Friday, November 12, 2010

A Thought on the Parsha


Yaakov runs away from his brother, falls asleep, has a vision of angels ascending and descending a ladder, God appears to him and promises to watch over him.  He then wakes up and declares: "This is none other than the house of the Lord and this is the gate of heaven," on which the Rabbis comment, "Not like Avraham that called [God's place] a mountain, nor like Yitzchak that called it a field, but like Yaakov that called it a house."  (Pesachim 88a).  What is the significance of the place of God being a house, and what is the significance of a house in Yaakov's life?

A house, unlike a mountain or a field, has boundaries, has limits.  It defines what is inside of it and what is outside of it.  God is truly everywhere.  But if God is in the fields and on the mountains, if God is experienced equally everywhere, then to some degree God is also nowhere.  With a house, with walls, one defines a place, and God is - somehow- more present in that place than outside that place.  The boundaries allow for degrees of connection, degrees of intensity. 

Boundaries, walls, also define an interior and an exterior.  Within a smaller, interior space greater intimacy is possible.  It is a connection that is not shared equally with all.  It is only for those that are in the house, that are close, that are just with each other and not with the outside world.   A house allows for warmth, a house can become a home, and as such it creates bonds of connection, bonds of intimacy.

Walls also give protection.  Protection from the elements, privacy, and the ability for those inside to nurture one another and to tend to each other's needs.  A house provides security and protection.

Boundaries also define limits.  Not all is acceptable.    There are rules in a house.  But with those limits comes caring, comes direction, and comes meaning.   The Beit HaMikdash was guided by a myriad of rituals and rules, but this is what gave it its sanctity, its meaning.    And so it is in our own homes.   As the ex-rapper Shyne, now Orthodox Jew Moses Levi, said at the end of a recent NY Time article:

“What I do get is boundaries,” he said. “Definition and form. And that is what Shabbat is. You can’t just do whatever you want to do. You have to set limits for yourself.

“All these rules, rules, rules,” he said with his hand on an open page of the Talmud. “But you know what you have if you don’t have rules? You end up with a bunch of pills in your stomach. When you don’t know when to say when and no one tells you no, you go off the deep.”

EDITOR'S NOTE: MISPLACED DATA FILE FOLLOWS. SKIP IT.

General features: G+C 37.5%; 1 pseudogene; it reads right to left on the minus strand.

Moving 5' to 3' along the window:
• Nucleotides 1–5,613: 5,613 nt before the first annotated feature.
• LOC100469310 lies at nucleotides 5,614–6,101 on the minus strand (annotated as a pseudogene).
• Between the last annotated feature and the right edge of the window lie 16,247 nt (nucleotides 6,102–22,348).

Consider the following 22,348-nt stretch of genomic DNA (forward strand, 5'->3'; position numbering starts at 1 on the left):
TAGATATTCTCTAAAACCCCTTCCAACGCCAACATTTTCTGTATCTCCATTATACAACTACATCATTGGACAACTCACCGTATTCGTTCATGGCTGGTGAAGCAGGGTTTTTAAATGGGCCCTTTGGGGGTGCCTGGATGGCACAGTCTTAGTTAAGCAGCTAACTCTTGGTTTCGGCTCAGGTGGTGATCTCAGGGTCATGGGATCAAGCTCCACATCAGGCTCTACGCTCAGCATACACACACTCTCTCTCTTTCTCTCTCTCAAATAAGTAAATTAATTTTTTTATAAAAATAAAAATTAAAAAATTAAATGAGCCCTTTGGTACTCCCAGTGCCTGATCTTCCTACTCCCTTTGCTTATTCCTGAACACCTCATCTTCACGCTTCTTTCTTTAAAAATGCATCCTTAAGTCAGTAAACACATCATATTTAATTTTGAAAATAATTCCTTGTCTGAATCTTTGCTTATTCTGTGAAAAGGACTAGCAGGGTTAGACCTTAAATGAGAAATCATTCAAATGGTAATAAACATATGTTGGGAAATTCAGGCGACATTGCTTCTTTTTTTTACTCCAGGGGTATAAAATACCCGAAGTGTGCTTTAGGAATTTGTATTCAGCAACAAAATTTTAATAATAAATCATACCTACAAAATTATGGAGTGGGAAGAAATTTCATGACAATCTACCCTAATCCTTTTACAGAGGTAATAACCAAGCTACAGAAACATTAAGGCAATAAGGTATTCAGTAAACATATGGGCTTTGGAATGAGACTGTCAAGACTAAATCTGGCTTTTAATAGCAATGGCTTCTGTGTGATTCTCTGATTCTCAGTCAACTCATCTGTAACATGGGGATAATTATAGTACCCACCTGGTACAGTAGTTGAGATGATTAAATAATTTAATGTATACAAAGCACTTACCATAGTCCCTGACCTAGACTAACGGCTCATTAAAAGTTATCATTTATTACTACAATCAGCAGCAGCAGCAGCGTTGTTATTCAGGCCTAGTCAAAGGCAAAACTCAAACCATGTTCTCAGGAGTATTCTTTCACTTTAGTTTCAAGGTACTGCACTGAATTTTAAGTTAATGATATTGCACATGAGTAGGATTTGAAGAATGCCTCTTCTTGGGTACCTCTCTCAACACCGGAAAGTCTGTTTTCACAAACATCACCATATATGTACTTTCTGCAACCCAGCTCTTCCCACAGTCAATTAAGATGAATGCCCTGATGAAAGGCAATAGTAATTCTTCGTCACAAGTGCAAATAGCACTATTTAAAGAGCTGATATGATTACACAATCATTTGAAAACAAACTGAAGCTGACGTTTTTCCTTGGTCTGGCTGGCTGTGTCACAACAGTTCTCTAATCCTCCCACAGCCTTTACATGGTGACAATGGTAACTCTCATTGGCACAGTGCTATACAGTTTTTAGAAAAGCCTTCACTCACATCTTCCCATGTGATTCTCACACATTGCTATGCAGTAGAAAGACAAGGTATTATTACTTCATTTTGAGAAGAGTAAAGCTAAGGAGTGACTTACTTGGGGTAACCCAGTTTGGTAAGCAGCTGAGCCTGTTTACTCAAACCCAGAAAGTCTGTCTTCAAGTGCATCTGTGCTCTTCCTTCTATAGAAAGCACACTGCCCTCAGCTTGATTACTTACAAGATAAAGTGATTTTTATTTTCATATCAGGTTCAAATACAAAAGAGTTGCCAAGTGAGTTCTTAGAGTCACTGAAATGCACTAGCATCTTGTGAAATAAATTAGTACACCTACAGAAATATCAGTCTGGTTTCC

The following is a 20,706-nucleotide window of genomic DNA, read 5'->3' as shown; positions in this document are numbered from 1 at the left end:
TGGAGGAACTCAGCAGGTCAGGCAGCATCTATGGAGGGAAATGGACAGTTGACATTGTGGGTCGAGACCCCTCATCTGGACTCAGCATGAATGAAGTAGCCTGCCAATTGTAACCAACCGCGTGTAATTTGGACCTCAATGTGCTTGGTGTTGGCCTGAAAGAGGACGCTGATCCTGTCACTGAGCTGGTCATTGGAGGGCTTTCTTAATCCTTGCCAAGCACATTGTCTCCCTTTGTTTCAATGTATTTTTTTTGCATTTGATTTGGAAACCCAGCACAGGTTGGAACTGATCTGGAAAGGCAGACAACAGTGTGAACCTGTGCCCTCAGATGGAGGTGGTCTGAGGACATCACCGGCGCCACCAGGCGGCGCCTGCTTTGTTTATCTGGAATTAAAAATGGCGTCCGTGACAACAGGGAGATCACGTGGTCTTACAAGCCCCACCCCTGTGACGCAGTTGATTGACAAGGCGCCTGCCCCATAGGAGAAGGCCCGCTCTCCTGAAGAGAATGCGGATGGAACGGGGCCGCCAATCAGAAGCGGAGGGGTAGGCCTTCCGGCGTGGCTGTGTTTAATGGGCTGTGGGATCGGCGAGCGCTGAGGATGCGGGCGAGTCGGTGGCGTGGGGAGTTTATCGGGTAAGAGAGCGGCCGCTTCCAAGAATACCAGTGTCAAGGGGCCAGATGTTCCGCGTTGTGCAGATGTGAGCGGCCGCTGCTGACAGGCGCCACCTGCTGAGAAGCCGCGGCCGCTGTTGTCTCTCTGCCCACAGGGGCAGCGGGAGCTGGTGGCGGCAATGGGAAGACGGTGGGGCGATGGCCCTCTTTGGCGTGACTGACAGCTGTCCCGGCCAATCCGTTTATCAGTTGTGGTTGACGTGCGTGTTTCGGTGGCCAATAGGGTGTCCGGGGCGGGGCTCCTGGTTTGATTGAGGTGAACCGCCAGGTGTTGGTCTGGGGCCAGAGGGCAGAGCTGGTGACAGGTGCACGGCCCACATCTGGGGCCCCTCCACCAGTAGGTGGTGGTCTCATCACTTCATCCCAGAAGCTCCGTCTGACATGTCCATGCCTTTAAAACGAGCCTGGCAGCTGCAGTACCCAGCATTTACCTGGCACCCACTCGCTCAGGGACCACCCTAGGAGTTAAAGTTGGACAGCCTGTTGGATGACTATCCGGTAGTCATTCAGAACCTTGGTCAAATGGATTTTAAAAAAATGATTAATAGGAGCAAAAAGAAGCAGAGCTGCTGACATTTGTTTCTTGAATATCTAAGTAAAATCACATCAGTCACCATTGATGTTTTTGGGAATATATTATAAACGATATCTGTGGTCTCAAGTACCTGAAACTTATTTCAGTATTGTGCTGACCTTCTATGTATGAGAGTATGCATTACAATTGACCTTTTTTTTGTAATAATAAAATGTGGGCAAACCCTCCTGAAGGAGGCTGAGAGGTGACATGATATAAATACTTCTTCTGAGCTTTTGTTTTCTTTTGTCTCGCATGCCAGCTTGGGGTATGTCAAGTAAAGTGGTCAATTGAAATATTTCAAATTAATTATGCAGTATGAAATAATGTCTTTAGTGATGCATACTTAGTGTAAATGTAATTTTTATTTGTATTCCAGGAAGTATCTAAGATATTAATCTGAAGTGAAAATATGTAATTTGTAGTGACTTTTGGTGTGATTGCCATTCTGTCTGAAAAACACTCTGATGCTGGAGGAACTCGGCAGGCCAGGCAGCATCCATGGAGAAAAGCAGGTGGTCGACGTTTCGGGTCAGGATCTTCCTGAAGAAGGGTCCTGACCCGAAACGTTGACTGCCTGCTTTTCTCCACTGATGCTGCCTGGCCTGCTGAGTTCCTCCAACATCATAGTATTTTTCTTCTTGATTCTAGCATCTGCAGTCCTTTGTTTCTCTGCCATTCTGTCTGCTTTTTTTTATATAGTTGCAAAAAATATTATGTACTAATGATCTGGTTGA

And, finally, a house requires work - work to build it, and work to sustain it.  A mountain, a field, just are -they exist and we take them and value them for what they are.  But a house we build, we put our efforts, we put ourselves into it, and we value it not just for what it is, but for what we have invested in it, we value it as a part of ourselves.  Thus, Har Sinai, where we experienced the greatest presence and revelation of God, has no lasting sanctity after God's presence departed from it.  The Beit haMikdash, the house that we build for God, retains its sanctity even after it was destroyed, because our investment, and our connection, transcends the structure and lives on for all future time.

This is true about creating a House of God, and it is true about creating our own homes, and our family life.  Yaakov Avinu was the first of our forefathers to truly feel dispossessed and homeless.  Avraham was told to leave his father's house and his homeland, but he went to the Promised Land, the land that would be his future (and present) inheritance.  Yaakov ran away not only from his father's house and his homeland, but also from the Promised Land and his land of inheritance.  Yaakov was also was running away from his brother, and knew that his father had intended to give the blessing to his older brother.  It is safe to say that Yaakov was feeling vulnerable, without a physical home, and emotionally distant from his family.  Yaakov was without a home and a home life.  Thus, God promises him not only that he will have the Land of Canaan and many children, but also that God will be with him and protect him.  God will take care of him and provide him with the security and protection of a family when he is without one.